Big news update!
My movers moved up the moving day to TODAY. So, I’ll be scurrying around like crazy getting at least my furniture and boxes moved in today. I’ll be spending the night in my new room tonight. :) Can you believe the day has finally arrived? I can’t!
I’m back with a complete how-to on how we added the tile backsplash ourselves, using a new product that I had recently heard about, Bondera. I got a contact from Bondera and wrote to them, telling them about my upcoming tile project and asked them if they might send me enough of their product for my project. And they did! I was so happy to get this in and try in out. Bondera is a tilemat that is sticky on both sides.
I received 5 boxes, which covers 10 s.f. per box and we had just enough for this project. I was so excited to try it out and I’m happy to say, it worked out great. Thanks to Bondera for supplying this great product! It worked out very well and we really enjoyed using it. Much less mess than using thinset, although thinset is cheaper. Bondera is around $34 a roll, so not cheap. You have to weigh out mess vs. spending more money. I would definitely use it again.
Per Bondera’s website, this will NOT work on floor tile, so just be aware of that!
The roll looks like this out of the box. It’s thin, but flexible when working with it.
We measured our space under the counters and begin putting up the Bondera tilemat. The good thing is you can cut individual pieces to fill in if needed, like a puzzle.
I used my scissors to cut the tilemat and that worked out great. The front side is all grids, so it’s easy to cut a straight line.
The backside has a clear film that pulls off for applying to the walls.
Grids again, front side.
The directions said to pull down the film from the backside and place the piece on the wall, pressing the top into place and then pulling the film off to the bottom and that definitely worked well. This stuff is VERY sticky and will stick to your fingers, to itself and to the wall, so you do have to be a bit careful when handling it.
The tilemat sticks to the wall and the front film is still in place until you get ready to place the tiles on top. Then, the top film comes off. We cut and measured until all our space was filled with Bondera.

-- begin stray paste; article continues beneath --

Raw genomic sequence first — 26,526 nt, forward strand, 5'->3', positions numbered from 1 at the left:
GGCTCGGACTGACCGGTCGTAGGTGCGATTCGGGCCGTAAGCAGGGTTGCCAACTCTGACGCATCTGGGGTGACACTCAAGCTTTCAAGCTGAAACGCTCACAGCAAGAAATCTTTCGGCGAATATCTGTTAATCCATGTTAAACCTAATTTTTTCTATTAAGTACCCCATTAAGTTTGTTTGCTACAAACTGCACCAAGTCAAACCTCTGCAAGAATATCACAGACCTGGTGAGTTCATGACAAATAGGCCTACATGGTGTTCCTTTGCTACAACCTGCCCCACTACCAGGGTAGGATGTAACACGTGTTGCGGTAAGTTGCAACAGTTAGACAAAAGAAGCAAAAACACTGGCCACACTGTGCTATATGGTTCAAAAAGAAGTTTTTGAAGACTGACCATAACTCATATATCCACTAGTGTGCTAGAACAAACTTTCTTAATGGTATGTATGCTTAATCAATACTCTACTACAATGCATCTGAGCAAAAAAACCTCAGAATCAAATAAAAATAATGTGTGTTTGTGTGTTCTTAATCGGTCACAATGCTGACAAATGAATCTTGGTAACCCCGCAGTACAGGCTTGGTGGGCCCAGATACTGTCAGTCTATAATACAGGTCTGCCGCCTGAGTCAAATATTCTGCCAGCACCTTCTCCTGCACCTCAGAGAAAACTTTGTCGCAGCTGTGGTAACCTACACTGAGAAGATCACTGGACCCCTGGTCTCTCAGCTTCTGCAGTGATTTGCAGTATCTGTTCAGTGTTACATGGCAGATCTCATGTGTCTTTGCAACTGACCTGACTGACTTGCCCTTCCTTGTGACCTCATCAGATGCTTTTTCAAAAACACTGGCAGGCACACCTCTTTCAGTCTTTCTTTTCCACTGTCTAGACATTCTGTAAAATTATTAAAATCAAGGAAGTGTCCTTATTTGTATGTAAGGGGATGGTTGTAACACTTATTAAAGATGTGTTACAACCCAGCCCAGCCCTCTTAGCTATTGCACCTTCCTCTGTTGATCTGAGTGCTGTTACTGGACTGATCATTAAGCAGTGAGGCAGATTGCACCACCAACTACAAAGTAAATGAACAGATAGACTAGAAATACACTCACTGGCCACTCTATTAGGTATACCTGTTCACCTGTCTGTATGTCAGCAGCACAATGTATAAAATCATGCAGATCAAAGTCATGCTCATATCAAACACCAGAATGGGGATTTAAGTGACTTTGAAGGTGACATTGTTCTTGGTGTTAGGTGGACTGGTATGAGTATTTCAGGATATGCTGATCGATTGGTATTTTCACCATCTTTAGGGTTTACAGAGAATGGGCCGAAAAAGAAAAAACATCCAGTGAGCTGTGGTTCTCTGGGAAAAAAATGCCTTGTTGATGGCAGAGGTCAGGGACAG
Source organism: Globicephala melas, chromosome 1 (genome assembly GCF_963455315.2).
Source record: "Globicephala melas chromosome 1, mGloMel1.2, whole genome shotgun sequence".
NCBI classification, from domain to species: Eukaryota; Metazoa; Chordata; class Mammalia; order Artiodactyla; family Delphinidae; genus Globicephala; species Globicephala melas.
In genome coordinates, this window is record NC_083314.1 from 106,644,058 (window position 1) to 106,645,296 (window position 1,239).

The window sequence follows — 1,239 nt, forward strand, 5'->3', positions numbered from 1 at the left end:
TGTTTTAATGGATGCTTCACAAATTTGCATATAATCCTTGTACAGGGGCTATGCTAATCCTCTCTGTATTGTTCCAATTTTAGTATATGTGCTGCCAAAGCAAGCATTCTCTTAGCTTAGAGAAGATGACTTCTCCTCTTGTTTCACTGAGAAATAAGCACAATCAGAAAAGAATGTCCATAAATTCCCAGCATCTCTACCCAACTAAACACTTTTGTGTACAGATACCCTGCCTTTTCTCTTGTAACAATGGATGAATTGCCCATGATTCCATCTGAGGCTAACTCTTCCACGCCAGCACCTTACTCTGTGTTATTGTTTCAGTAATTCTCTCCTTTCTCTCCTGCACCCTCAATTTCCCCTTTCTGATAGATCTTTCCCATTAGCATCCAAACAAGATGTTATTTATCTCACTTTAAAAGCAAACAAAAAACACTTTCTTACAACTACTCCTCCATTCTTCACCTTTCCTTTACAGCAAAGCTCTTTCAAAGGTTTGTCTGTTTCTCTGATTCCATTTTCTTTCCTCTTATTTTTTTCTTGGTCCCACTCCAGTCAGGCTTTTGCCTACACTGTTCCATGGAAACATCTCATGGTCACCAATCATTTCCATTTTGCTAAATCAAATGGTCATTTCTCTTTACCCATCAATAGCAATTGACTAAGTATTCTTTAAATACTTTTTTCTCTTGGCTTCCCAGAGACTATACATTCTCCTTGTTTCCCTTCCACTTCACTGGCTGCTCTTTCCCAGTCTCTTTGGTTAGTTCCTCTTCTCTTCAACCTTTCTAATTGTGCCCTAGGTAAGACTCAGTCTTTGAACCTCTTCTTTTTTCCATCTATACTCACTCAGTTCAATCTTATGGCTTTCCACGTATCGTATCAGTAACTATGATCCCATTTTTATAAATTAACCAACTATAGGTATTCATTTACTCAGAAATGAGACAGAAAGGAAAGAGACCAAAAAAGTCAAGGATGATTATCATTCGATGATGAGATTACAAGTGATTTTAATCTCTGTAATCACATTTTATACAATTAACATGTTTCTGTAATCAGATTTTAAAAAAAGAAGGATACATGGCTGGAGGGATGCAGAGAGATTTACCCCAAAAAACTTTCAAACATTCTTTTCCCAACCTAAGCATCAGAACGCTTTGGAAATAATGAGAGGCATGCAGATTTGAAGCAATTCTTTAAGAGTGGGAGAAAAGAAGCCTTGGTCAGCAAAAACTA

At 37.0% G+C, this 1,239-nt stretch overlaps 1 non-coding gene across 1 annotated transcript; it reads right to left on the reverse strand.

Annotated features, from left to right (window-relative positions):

And this. Bondera is all ready and in place.
We started here in the middle of this countertop for our rows. Since the countertop is level already it’s not hard to keep your rows straight. The tiles have a built in spacer on the sides and we just placed them right next to each other, no need for spacers. I wanted a thin grout line anyway.
These tiles are 3×6” and so you need several 3” tiles cut and ready to go to add to the ends of rows, like this. It was dad’s smart idea to start next to this end cabinet and place the 3” tiles here on this wall for best visual. One you start placing the tiles, it goes really fast, except around the outlets and switches. That’s the part that took the longest, cutting around those.
Dad has a wetsaw that he’s had for years, so we got it out and set up in the backyard. It will sling water, so we wanted a wide open space to work in and luckily we had a good day for it.
Getting the tile saw set up.
Dad cut most of the tiles and I set most of them. He measured and cut around the outlets and we placed them as we got to them.
We started right here on this big wall and began going in both directions, placing tiles and moving as fast as we could.
Adding tiles, row by row. Then we got to the outlets and had to cut out around them.
We had several on that big wall and cut them as we got to them, filling in all the gaps and kept moving. The tiles stuck to the Bondera mat really, really well. No problem with them slipping at all.
Here are our 3” tiles cut and ready to go.
The only problem spot we had was under this window sill, where I had repaired the plaster and filled it in with sheetrock mud and tape. Apparently, it should have dried a lot longer because the Bondera didn’t adhere to this area. It peeled right off.